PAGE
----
Bitcoin Network Flooded with 1 Satoshi Spam Transactions, Clogging the Mempool
On November 15 the Bitcoin network was flooded with 1 Satoshi (the smallest denomination of Bitcoin) spam transactions which led to the clogging of mempool as its size limit reached 88mb.
Mempool collects the data on unconfirmed transactions on the network, and since the confirmation is based on the amount of BTC being transacted, miners usually select the higher ones as it assures higher incentives in transaction fees. Thus even though the spam transactions clogged the mempool, it did not have any effect on the overall Bitcoin network.
The flooding of the mempool was only a second incident of its nature after the January 2018 clogging. As we all know the value of Bitcoin rose from $6,000 near $20,000 in December 2017, which prompted several people to invest in Bitcoin and on January 11, 2018 mempool recorded its highest size of 300 MB.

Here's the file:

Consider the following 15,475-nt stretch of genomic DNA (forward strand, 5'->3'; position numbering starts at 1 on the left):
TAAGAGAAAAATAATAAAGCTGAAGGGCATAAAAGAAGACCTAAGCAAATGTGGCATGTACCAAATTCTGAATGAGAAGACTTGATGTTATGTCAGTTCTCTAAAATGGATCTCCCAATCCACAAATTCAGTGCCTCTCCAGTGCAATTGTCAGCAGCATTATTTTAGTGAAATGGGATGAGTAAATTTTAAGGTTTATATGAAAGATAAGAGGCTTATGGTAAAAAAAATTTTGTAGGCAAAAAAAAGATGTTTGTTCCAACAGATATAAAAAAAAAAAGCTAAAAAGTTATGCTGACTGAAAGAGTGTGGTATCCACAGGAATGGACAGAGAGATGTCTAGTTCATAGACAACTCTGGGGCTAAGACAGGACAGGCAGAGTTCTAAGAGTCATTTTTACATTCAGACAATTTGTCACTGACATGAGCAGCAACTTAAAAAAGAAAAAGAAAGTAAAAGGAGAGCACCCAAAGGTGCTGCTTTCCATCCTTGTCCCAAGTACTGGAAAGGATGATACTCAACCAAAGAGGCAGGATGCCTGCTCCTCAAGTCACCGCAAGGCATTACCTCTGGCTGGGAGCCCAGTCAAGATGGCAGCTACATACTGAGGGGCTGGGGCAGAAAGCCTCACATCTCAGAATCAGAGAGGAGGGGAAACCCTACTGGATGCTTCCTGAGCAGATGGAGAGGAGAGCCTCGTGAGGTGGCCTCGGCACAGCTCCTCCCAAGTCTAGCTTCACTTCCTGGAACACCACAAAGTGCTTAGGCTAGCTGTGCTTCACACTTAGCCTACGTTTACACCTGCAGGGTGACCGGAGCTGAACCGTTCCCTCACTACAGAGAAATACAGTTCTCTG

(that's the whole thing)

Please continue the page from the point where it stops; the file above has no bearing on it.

Who was Behind the Spam Transactions?
WhalePanda, a notable crypto Twitter handle said that someone was trying to clear their 100mb of wallet transactions seeing an opportunity on the weekend when transactions were comparatively lower.
A large entity consolidating all their small UTXOs at 1 sat. Taking advantage of less txs during the weekend to clean it up.
Bitcoin working as intended with no impact for users.https://t.co/YQnUNQvahx
— WhalePanda (@WhalePanda) November 15, 2019
Generally, spamming the network with numerous invaluable transactions is done to carry out a dusting attack, where the attacker sends a minimal amount of BTC i.e 1 Satoshi to several wallets and then artificially connects those wallets using other connections that can be hidden.
Bitcoin at the moment is stuck in the $8,700 – $9,000 mark and has recorded a lesser transaction activity in the recent week. In the last 24 hours, the total amount of Bitcoin moved was valued at $1 billion which is quite low in terms of average Bitcoin transactions.